Movie Review: ‘Doctor Strange’ Mesmerizes in Stunning 3D

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Marvel Studios continues to surprise and delight with the newest entry into its unprecedented Cinematic Universe, DOCTOR STRANGE. Based on the lesser known hero who originated with Stan Lee and Steve Ditko’s comics, this is an origin story that adds Stephen Strange to the pantheon of heroes protecting Earth from God knows what.

I had concerns while settling into my seat. I feel like I’ve now seen about a thousand super hero origin stories, and while Marvel Studios has yet to let me down, I had doubts. How can they make this feel fresh on film #14?

Director and co-writer Scott Derrickson does it. The film is relentlessly weird, rarely pausing to explain the trippy visuals – rather, you learn what you’re looking at as Strange does. This means there are several sequences that push the boundaries of VFX and since you can’t explain what you’re looking at, you are put in the same position as the film’s hero – wonderment. The intricacy of the effects here make INCEPTION look like a B-movie, and the film is definitely best experienced in digital 3D. Be warned – if you’re prone to motion sickness, the 3D presentation may not agree with you.

The story is simple enough. After an injury leaves him hopeless, Dr. Stephen Strange (Benedict Cumberbatch) journeys to Nepal in hopes of obtaining miraculous healing. There he finds the Ancient One (Tilda Swinton), who trains him in the ancient mystical arts. Soon he is caught in the crossfire of a raging zealot (Mads Mikkelsen) bent on total destruction, and before he is ready, Strange is thrust into an epic battle for humanity.


Benedict Cumberbatch (SHERLOCK, THE IMITATION GAME) scores as Strange. His arrogance, desperation and fantastic American accent bring the sorcerer to three dimensional life. His pain is palpable, and if this movie doesn’t convince you to not text and drive, you’re hopeless.

Tilda Swinton (THE CHRONICLES OF NARNIA: THE LION, THE WITCH & THE WARDROBE) is perfection as the Ancient One. Her casting was controversial, as the original character was an elderly Asian man. The character was changed for the film to be a Celtic sorceress who holds secrets of her own, and Swinton is funny, engaging and fittingly creepy as the Sorcerer Supreme.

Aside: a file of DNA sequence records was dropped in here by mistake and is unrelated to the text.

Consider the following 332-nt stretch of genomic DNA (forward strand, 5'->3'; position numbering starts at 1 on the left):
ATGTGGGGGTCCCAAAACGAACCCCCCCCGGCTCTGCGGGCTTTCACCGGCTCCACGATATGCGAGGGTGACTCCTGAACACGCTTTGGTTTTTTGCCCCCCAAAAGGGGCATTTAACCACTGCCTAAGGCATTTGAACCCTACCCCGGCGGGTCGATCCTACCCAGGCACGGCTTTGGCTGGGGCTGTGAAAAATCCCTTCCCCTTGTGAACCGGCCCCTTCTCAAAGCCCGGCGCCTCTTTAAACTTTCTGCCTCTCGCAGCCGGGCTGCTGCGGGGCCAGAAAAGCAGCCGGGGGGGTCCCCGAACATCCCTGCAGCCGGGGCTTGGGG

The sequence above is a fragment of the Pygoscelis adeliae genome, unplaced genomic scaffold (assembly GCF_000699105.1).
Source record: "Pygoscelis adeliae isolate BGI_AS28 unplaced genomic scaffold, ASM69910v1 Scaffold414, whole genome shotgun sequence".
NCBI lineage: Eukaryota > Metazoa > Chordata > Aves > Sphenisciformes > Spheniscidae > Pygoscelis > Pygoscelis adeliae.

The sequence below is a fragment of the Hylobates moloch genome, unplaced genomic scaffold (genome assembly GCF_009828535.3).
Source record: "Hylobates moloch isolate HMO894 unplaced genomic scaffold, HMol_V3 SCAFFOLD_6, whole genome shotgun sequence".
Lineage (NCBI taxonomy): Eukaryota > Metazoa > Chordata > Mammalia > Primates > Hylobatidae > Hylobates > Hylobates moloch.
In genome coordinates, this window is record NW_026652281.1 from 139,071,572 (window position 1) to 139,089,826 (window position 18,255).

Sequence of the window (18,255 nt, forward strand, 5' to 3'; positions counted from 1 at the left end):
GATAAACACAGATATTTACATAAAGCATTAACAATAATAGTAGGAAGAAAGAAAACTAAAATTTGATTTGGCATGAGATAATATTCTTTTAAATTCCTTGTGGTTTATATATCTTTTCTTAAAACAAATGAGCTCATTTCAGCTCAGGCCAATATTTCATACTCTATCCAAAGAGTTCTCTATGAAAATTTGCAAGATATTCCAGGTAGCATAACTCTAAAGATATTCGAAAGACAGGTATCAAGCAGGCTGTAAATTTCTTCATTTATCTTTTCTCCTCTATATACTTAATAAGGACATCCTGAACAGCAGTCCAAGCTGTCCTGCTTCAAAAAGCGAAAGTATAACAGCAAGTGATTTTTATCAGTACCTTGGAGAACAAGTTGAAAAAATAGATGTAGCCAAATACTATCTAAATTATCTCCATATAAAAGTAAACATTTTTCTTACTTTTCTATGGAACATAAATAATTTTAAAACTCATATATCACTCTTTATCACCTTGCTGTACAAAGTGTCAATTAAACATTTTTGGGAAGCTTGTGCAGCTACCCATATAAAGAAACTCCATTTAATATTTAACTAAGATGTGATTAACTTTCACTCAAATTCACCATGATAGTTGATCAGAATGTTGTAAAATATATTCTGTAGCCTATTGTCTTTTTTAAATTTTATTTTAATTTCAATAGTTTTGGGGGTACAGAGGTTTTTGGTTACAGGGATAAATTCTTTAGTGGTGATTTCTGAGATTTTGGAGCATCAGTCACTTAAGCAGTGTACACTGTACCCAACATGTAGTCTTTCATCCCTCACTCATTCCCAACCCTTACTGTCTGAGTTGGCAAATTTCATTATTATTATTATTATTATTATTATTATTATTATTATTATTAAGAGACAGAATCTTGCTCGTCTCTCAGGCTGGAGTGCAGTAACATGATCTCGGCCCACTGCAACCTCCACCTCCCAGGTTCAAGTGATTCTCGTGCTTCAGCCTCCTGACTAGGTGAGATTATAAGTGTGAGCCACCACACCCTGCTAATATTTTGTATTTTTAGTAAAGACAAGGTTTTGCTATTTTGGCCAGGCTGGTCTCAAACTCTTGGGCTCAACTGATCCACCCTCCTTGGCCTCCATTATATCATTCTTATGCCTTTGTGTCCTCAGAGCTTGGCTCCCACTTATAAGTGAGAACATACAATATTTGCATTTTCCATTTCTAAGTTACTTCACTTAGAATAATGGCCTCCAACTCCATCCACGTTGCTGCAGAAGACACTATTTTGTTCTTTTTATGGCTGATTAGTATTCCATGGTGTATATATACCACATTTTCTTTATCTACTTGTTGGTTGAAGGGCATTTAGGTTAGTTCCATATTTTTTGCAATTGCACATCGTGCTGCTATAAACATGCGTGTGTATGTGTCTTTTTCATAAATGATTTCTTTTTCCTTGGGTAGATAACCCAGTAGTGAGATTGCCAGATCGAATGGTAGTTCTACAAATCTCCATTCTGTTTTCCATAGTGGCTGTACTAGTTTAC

Rachel McAdams (MEAN GIRLS, THE NOTEBOOK) plays Strange’s on-again-off-again love interest, Christine Palmer. While her character doesn’t really exist in the comics, McAdams’ presence grounds the story in reality despite the ludicrous off-the-wall magic surrounding her. Benedict Wong (THE MARTIAN) provides comic relief as combination librarian/bad-ass Wong, and Mads Mikkelsen (HANNIBAL) adds more depth to his villainous turn than most Marvel bad guys, who tend to be on the forgettable side. Chiwetel Ejiofor (TWELVE YEARS A SLAVE) is unpredictable and welcome as the overly righteous Mordo.

It’s another home run for Marvel Studios, and DOCTOR STRANGE continues to prove there’s life after Iron Man for the Cinematic Universe. As always, don’t leave when the film is over, as there are two scenes during and after the credits that provide clues to future Marvel films. Dr. Strange will return in AVENGERS: INFINITY WAR as well as his own sequel down the line.

Like GUARDIANS OF THE GALAXY, DOCTOR STRANGE takes a comic book second stringer and makes him a headliner. Open a portal to your nearest theater November 4th to catch him in action.

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